The Navy will accept the first test aircraft later this month. The aircraft will remain in Stratford after acceptance for additional testing prior to its first stop at the Naval Air Warfare Centre (NAWC) by August 10 for flight test instrumentation. The aircraft will then be flown to Lockheed Martin Systems Integration for the installation and testing of the new mission systems, including sonar, radar, Electronic Support Measures (ESM), Integrated Self Defence Suite and Displays.

The first two prototype MH-60R aircraft are already in test flight at the NAWC. Under the current contract, Sikorsky and Lockheed will provide nine remanufactured SH-60B aircraft, including four test articles to be delivered in 2001 and five low-rate initial production aircraft delivered in 2002.

The US Navy recently restructured the remaining MH-60R aircraft from a remanufacture of the existing US Navy H-60 fleet to a new buy programme with a total requirement of 243 aircraft. Also, the programme designation has changed from the SH-60R to reflect the MH-60R's multi-mission role. The aircraft will fly from the Navy's frigates, destroyers aircraft carriers, and cruisers and carry out the missions currently performed by the SH-60B/F and HH-60H aircraft.

"The MH-60R will provide greatly increased capability to our warfighters while lowering the operating and support costs of the Navy helicopter fleet." said Captain Bill Shannon, the Navy Multi-Mission Helicopter Programme Manager.

New Radio System Lifts Fog Of Battle
A new radio system being issued to the UK's front-line combat troops in all three Services will help lift the fog of battle. Troops will get a lightweight headset linked to a radio the size of a personnel stereo system to pass orders and information amongst themselves during combat at distances up to half a kilometre, including among buildings or in thick woodland.



Defence Procurement Minister Lord Bach watched trials of the new system by 45 Commando Royal Marines on Salisbury Plain today.

Afterwards he said "The one aspect of infantry combat that has not changed since the Romans is the need for squad leaders to shout orders or pass instructions by hand signals to their soldiers.

"The new Bowman Personal Role Radio will end this and will transform the way our troops fight. It is one of the very best examples we have of a low cost item of equipment that has a huge impact on combat effectiveness. "It means our troops will be able to tell each other what is round the corner. Having that information gives our men and their commanders huge tactical advantage and cuts the chance of friendly fire incidents."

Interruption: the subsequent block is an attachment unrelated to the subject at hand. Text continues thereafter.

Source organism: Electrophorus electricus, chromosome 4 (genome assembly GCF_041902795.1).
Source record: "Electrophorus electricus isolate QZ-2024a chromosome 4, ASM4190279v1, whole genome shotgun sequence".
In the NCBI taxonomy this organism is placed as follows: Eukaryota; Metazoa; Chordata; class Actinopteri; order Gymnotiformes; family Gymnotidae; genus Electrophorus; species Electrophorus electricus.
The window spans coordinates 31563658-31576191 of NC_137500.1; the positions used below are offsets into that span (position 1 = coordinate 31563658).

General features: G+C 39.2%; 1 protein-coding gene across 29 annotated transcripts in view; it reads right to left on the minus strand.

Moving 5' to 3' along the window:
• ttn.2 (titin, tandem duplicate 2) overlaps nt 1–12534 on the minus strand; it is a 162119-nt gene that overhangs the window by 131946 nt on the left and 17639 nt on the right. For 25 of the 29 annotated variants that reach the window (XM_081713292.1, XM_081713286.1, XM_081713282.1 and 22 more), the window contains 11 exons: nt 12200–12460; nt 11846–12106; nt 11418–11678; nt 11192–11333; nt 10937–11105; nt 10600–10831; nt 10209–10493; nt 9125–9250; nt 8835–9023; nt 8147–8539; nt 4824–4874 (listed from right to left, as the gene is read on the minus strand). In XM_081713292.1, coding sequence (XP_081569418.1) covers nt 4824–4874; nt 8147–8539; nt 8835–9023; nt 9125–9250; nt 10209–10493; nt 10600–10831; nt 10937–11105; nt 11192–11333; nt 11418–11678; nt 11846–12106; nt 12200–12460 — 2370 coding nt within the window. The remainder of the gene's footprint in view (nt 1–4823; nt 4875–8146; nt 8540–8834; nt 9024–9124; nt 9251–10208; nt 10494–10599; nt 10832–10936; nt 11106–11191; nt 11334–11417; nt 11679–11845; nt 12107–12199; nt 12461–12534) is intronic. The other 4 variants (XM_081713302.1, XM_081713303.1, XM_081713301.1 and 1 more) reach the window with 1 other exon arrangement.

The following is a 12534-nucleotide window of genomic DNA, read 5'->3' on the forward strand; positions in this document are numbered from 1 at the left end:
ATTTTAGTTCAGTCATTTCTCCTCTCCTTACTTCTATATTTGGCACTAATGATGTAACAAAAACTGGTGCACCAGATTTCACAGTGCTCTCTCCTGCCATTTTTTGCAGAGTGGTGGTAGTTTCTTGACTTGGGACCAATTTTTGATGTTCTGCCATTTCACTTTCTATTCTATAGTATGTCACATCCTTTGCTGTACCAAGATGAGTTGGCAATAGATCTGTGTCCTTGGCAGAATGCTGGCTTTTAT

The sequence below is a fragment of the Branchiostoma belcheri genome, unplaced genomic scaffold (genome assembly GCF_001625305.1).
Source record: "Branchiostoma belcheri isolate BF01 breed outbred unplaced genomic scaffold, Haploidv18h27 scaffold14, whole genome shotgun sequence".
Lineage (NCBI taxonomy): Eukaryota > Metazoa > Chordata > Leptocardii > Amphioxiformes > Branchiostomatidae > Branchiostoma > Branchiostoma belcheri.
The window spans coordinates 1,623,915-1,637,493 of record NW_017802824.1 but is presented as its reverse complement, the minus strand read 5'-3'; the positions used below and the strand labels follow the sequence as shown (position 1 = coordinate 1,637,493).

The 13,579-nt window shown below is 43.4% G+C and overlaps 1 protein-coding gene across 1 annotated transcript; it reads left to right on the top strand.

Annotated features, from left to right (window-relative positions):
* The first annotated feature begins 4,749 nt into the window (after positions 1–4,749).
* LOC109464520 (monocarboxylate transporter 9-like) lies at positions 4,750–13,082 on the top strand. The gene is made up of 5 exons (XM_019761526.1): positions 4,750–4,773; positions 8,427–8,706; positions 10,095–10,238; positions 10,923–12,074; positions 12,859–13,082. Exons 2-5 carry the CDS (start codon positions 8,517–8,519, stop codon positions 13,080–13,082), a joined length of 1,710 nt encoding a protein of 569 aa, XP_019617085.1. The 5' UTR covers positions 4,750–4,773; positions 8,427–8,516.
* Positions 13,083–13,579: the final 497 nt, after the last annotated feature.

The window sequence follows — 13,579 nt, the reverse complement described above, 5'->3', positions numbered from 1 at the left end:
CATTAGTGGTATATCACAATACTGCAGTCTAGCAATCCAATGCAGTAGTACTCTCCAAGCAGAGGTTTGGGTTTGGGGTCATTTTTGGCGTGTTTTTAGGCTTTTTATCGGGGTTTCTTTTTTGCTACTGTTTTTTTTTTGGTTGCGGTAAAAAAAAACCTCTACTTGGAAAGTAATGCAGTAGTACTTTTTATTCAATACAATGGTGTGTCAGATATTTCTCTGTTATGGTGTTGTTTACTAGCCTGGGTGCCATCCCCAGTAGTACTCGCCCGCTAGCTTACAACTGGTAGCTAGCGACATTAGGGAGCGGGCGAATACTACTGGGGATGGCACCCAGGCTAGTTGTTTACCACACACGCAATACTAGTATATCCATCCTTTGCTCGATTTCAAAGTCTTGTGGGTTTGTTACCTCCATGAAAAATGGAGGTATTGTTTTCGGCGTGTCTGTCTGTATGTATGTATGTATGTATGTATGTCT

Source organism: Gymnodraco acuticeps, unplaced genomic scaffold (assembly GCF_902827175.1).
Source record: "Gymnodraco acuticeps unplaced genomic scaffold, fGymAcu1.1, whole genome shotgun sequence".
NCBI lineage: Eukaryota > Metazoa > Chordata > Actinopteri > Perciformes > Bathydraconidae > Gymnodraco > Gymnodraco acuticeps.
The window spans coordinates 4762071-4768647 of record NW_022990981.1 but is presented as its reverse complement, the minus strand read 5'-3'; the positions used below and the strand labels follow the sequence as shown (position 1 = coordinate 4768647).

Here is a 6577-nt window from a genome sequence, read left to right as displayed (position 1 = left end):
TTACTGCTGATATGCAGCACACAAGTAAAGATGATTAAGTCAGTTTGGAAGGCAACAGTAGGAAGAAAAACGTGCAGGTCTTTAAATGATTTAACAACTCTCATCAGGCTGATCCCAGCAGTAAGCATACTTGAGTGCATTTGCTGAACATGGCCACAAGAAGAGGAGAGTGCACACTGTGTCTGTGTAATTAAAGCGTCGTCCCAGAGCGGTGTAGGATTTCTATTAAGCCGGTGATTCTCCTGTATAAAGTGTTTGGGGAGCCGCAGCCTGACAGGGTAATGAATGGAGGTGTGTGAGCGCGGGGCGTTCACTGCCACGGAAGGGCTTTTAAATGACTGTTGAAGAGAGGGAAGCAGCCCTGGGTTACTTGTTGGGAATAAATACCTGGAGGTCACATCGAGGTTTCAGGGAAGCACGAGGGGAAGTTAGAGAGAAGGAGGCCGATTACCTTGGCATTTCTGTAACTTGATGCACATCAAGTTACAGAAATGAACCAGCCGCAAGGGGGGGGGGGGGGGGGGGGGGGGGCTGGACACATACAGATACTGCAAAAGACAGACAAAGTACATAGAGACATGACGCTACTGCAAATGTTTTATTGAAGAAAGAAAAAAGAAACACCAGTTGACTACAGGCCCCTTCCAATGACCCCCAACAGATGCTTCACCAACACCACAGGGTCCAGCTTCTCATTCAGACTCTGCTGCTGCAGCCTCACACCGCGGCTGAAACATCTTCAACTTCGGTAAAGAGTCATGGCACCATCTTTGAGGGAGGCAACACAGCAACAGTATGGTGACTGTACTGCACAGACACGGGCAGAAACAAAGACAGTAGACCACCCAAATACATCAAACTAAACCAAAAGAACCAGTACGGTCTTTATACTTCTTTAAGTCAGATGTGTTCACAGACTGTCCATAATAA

The new radio is being delivered as part of the Bowman battlefield communications system.

A contract valued at about 20 million for 45,000 Personal Role Radios and five years' support was awarded to Marconi in February this year. PRR will equip combat formations across all three Services including the Royal Marines, RAF Regiment and Army infantry, engineer and artillery units among others with a planned in service date of March 2002.

The Personal Role Radio has a headset that fits under a soldier's combat helmet connected to a small radio that can be clipped to the soldier's webbing.

US Threatens To Cut Korea Loose Over Fighter Contract
The United States will refuse to help integrate crucial weapon systems if Korea looks elsewhere to fulfil its new fighter programme. A request by the ROK Air Force to confirm that the US would be willing to integrate American built weapons with the Eurofighter-Typhoon, Rafale, or Su-35 aircraft has been denied by the US Defence Security Co-operation Agency (DSCA). The three fighters are competing with the F-15 for the programme, code-named F-X, which is worth an estimated $3.3 billion.



In a letter viewed by the Korea Times, the director for Middle East Asia and North Africa at the DSCA, Edward W. Ross said, "At this time, we can't respond positively to your request for Letters of Offer and Acceptance (LOAs) for the integration of various US weapon systems".

The weapon systems involved enable the craft to communicate with each other and identify hostile targets and it is thought that the withdrawal of US assistance could have potentially disastrous results. "All other products except for F-15s need integration work for cryptographic systems and weapons since the existing ROK Air Force fleet is so integrated and needs to fly with US fighters in the Korean theatre," one ROK military official said.

This attempt to pressurise the Koreans could stem from doubts over the lifespan of the Boeing F-15 fighter. If the F-X programme was to opt elsewhere it is feasible that international demand would not be sufficient to ensure the continued production of the F-15.

However, Boeing has strongly refuted any such claims. "Even if Korea does not buy F-15, the production line will keep running as Boeing has other customers such as Israel and Saudi Arabia," said a Boeing official.

If the F-X contract does not go to F-15 it would mean a period of lengthy negotiations between both the US and Korean governments and the chosen aircraft manufacturer in order to find a satisfactory solution to the problem of integration. For this reason, along with the desire to keep relations with the US healthy, it seems likely that Korea will bow to Stateside pressure.